S.1836 - Internet Freedom Act of 2009

A bill to prohibit the Federal Communications Commission from further regulating the Internet. view all titles (2)

All Bill Titles

  • Official: A bill to prohibit the Federal Communications Commission from further regulating the Internet. as introduced.
  • Short: Internet Freedom Act of 2009 as introduced.

Comments Feed

  • poe 10/24/2009 9:11am

    Surprise: McCain Biggest Beneficiary of Telco/ISP Money.
    http://www.reuters.com/article/vcCandidateFeed7/idUS246040901420091024

    New York’s Representative Eric Massa introduced a bill in June that blocked TimeWarner from changing my unlimited bandwidth plan to a 3GB/month plan. If I wanted to keep unlimited access, the bill would have gone up more than 5 times. This bill would allow telecommunications companies to do things like that.

  • MrHumpty 10/26/2009 5:33am

    Surprise: Text of the bill is not publicly available yet with people supporting and opposing the bill.

    Frankly, the Feds can stay out of the way and I’ll “regulate” with my dollars.

  • Comm_reply
    ajf 10/26/2009 12:55pm

    You can’t regulate with your dollars. There’s not enough competition. What the FCC is trying to do is beneficial for all citizens.

  • Comm_reply
    spender 11/19/2009 5:51pm

    I fear the individual’s ability to regulate with his or her dollars won’t do much good in the face of a region’s Internet/cable/land line telephone provider’s ability to regulate with its dollars. Deregulation of cable and the reemergence of Ma Bell has put all media/Internet access into the hands of one or two big companies. In Northern California it’s Comcast and AT&T. Those are the choices, and they both keep insisting that they can regulate traffic however they see fit.

    I just don’t see the appeal in trying to stand up to giants like that—alone, with only a few dollars clutched in my hand—yelling, “No!” It is neither romantic nor sound social policy.

    It makes especially little sense since the government is, at least technically, required to listen to me and is bound, again technically, by centuries old laws and customs to help ensure my liberty. Comcast and AT&T are under no such obligations.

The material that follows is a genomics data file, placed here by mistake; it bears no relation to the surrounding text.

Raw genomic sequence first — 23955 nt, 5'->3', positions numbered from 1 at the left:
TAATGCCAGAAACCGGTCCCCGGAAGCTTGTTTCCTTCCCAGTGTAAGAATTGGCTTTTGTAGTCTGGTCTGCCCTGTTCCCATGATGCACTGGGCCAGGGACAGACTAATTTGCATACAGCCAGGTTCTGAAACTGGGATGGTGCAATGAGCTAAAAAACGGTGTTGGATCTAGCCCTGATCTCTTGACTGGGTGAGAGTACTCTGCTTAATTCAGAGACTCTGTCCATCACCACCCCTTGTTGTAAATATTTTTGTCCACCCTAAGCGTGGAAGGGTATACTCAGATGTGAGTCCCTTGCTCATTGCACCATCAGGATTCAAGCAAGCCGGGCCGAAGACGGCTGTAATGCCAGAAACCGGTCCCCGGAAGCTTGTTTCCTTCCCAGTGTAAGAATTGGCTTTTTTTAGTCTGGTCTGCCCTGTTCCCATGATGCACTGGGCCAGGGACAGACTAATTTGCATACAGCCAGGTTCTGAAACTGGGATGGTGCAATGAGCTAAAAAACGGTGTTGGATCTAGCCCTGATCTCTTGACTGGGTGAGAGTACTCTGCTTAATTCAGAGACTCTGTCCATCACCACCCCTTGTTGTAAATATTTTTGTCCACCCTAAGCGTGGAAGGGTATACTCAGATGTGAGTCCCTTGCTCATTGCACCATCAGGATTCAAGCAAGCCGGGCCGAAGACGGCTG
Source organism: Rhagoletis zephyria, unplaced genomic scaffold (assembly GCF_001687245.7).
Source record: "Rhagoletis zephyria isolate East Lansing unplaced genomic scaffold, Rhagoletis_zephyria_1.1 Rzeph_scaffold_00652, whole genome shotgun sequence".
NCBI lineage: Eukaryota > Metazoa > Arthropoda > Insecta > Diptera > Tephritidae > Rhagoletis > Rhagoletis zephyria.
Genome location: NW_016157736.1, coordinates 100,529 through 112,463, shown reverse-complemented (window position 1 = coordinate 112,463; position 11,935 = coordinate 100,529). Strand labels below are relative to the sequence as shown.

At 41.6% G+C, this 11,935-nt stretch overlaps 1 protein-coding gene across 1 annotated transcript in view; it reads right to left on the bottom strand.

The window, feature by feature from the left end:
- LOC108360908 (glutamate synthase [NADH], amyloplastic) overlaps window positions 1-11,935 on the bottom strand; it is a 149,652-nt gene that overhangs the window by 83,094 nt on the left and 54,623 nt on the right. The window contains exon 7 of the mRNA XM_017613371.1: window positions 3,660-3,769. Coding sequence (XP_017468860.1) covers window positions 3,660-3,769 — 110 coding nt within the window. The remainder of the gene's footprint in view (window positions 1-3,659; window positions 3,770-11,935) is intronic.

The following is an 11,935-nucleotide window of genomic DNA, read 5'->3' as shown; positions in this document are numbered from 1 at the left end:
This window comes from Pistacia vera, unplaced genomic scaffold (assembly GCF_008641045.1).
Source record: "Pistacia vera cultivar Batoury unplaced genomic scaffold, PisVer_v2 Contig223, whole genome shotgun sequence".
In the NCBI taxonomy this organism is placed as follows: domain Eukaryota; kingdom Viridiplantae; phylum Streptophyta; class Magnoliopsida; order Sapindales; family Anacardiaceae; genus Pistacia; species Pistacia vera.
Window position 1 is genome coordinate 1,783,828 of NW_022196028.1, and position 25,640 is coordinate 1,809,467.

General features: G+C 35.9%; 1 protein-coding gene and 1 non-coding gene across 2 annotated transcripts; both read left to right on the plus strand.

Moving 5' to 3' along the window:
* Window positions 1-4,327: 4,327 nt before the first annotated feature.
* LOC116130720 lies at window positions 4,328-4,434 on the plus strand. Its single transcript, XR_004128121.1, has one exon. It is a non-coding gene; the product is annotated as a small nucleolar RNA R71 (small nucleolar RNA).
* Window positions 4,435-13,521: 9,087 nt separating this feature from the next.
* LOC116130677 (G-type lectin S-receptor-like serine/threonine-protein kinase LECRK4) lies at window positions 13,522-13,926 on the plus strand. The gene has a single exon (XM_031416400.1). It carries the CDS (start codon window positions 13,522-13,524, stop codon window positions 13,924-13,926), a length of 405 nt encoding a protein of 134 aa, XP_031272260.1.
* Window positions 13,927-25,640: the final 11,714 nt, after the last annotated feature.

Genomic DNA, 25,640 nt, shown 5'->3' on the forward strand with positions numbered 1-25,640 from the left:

• duanewatson 11/02/2009 8:12am

    I’m of two minds on this bill. On the one hand, I generally don’t like regulation. On the other, I agree with ajf that there isn’t enough competition in the ISP space. There’s no reliable way for the consumer to punish the larger ISPs by changing services. Plus, McCain’s relationship with the telcos does not engender in me a lot of confidence in his motivations.

  • dusrus 11/03/2009 8:18am

    This is a bill to prevent regulation. A lot of people, mostly conservatives, agree that over regulation is bad, but, what doesn’t get the attention it deserves is under regulation. The world of ISPs (internet service providers) is made up of monopolies and oligopolies, and isn’t subject to standard market forces. To stop these ISPs from limiting service and charging high fees requires nudging to keep them from coalescing against the consumer. Currently, ISPs can make certain pages or activities (i.e. torrents) download slower than other sites, except they aren’t allowed to; the FCC stops them. Should ISPs get that right, via deregulation, your internet bill will look like this: http://i7.tinypic.com/5z6vt4n.jpg

    It looks a lot like a cable bill.

    Certainly over regulation is bad, but so is under regulation. when ISPs are allowed to split the internet into separate pricing groups the ability of the internet to create new sites like google, facebook, and Opencongress will disappear.

  • joetheinformed 11/18/2009 7:38am

    Just remember, this bill is from a guy who admitted last year he doesn’t know how to use a computer. So I wonder why he would be interested in internet freedom??? HMMMM, maybe because he is, as another commenter stated “The Biggest Beneficiary of Telco/ISP Money”. How stupid do these people think we are? This bill will go down in flames as fast as the sponsors presidential bid.


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